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The Daily Tar Heel

Local School Officials Fight Overcrowding Issues

The system is addressing issues of overcrowding in schools, the Schools Adequate Public Facilities Ordinances and the Minority Student Achievement Plan.

But system Assistant Superintendent Steve Scroggs said overcrowding is detrimental to the quality of schools.

"Overcrowding affects all kids," he said. "It's not helping education. We don't need overcrowded schools."

He said although middle schools are not experiencing overcrowding, elementary and high schools are over capacity.

The school system will include 280 new students next year, adding to the 300-seat shortage it now faces. "We're expecting (high schools) to go over capacity next year," Scroggs said.

He said the way the system is tackling the issue of overcrowded schools is by adding new schools to the system. "We're building new school buildings," he said.

But Scroggs also stated the need for more methods to alleviate overcrowding.

"Overcrowding within schools is complex," he said. "We have things like trailers and mobile classrooms, but it's going to take more than that."

Board of Education Vice Chairwoman Teresa Williams said people do not always realize that overcrowding affects students inside and outside of the classroom.

"There are more children in the building than the building can support," Williams said. "(Overcrowding) really stresses the infrastructure. There are lines for the cafeteria and the bathrooms, as well as crowded hallways. But this is not just about what happens in the classroom."

Implementing SAPFO could also decrease the overcrowding problem in the future.

The school board is waiting for the towns of Carrboro and Hillsborough and the Orange County Commissioners to pass SAPFO, a proposed ordinance aiming to pace school and town growth.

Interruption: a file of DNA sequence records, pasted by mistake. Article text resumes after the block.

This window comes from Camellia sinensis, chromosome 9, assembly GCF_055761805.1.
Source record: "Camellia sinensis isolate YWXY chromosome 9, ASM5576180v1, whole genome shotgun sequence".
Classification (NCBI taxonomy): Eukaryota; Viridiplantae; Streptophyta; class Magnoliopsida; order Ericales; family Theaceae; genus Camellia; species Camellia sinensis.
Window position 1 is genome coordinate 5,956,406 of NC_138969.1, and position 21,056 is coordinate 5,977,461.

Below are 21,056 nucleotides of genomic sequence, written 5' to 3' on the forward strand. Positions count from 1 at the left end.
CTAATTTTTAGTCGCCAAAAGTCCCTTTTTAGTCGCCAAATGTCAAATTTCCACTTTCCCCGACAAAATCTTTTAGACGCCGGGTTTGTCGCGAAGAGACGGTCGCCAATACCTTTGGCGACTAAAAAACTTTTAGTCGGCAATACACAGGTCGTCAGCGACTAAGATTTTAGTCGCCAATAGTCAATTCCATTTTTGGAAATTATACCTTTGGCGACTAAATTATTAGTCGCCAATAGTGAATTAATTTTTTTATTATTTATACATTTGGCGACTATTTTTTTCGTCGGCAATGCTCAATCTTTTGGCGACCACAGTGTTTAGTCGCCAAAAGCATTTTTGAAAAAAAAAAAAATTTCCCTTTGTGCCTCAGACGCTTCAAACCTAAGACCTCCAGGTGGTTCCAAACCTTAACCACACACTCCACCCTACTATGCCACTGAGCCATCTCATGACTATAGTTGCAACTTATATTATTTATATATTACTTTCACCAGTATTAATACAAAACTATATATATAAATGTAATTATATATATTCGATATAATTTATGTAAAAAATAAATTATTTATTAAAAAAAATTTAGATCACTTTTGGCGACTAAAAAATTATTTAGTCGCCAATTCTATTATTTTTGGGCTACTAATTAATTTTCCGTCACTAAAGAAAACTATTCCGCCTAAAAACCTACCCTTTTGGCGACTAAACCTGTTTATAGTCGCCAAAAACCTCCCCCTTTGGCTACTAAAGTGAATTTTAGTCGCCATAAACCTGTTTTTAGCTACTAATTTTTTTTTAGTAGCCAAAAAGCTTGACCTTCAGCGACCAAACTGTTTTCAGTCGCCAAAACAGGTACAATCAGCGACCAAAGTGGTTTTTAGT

The town of Chapel Hill and the school board already have approved SAPFO.

Scroggs said he hopes the others approve the ordinance as fast as possible.

"(SAPFO) is now in the process of being approved," Scroggs said. "Clearly the sooner the better."

Williams said SAPFO could help ensure that school growth keeps up with area expansion. "(SAPFO) could help the district plan and know that facilities will be in place for students," she said. "There's a clear benefit to the school district."

Scroggs said another pressing project for the school system is the minority achievement plan.

"Our main focus is minority student achievement," Scroggs said. "We have an extensive Minority Student Achievement Plan to meet the needs of minority kids."

The school board is hosting a workshop May 8 at the Hargraves Recreation Center, where members of the community can learn about the plan and share their opinions with the school board.

"The meeting is being held to review the achievement plan and break it down for the parents," Scroggs said.

"We wanted to be sure the community is buying into (the plan) and that they understand it."

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The City Editor can be reached at citydesk@unc.edu.

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